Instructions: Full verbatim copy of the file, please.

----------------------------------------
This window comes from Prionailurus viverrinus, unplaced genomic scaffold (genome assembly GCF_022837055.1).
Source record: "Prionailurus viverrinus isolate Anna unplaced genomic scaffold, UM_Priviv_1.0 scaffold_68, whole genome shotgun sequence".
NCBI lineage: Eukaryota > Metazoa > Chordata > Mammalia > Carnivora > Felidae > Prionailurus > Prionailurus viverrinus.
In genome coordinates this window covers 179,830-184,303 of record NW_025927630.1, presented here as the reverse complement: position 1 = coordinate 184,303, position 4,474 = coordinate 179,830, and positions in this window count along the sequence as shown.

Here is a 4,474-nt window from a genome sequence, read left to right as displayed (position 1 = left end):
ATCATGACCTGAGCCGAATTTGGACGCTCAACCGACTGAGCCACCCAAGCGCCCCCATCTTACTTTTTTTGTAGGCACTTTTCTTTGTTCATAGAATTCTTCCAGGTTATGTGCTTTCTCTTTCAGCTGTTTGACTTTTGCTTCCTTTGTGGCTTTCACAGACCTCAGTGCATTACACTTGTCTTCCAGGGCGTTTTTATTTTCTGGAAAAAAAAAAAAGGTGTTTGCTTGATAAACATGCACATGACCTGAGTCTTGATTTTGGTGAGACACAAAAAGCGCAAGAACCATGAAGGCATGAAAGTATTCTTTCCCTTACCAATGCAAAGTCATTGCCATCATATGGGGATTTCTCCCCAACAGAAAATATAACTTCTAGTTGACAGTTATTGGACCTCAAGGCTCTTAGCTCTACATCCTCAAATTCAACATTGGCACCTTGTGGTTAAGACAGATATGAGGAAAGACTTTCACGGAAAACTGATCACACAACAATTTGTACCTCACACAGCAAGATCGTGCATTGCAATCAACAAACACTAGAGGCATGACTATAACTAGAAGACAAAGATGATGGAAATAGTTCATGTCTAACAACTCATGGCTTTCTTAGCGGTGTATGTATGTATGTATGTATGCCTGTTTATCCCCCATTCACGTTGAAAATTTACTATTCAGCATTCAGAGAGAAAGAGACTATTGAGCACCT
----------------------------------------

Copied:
This window comes from Prionailurus viverrinus, unplaced genomic scaffold (genome assembly GCF_022837055.1).
Source record: "Prionailurus viverrinus isolate Anna unplaced genomic scaffold, UM_Priviv_1.0 scaffold_68, whole genome shotgun sequence".
NCBI lineage: Eukaryota > Metazoa > Chordata > Mammalia > Carnivora > Felidae > Prionailurus > Prionailurus viverrinus.
In genome coordinates this window covers 179,830-184,303 of record NW_025927630.1, presented here as the reverse complement: position 1 = coordinate 184,303, position 4,474 = coordinate 179,830, and positions in this window count along the sequence as shown.

Here is a 4,474-nt window from a genome sequence, read left to right as displayed (position 1 = left end):
ATCATGACCTGAGCCGAATTTGGACGCTCAACCGACTGAGCCACCCAAGCGCCCCCATCTTACTTTTTTTGTAGGCACTTTTCTTTGTTCATAGAATTCTTCCAGGTTATGTGCTTTCTCTTTCAGCTGTTTGACTTTTGCTTCCTTTGTGGCTTTCACAGACCTCAGTGCATTACACTTGTCTTCCAGGGCGTTTTTATTTTCTGGAAAAAAAAAAAAGGTGTTTGCTTGATAAACATGCACATGACCTGAGTCTTGATTTTGGTGAGACACAAAAAGCGCAAGAACCATGAAGGCATGAAAGTATTCTTTCCCTTACCAATGCAAAGTCATTGCCATCATATGGGGATTTCTCCCCAACAGAAAATATAACTTCTAGTTGACAGTTATTGGACCTCAAGGCTCTTAGCTCTACATCCTCAAATTCAACATTGGCACCTTGTGGTTAAGACAGATATGAGGAAAGACTTTCACGGAAAACTGATCACACAACAATTTGTACCTCACACAGCAAGATCGTGCATTGCAATCAACAAACACTAGAGGCATGACTATAACTAGAAGACAAAGATGATGGAAATAGTTCATGTCTAACAACTCATGGCTTTCTTAGCGGTGTATGTATGTATGTATGTATGCCTGTTTATCCCCCATTCACGTTGAAAATTTACTATTCAGCATTCAGAGAGAAAGAGACTATTGAGCACCT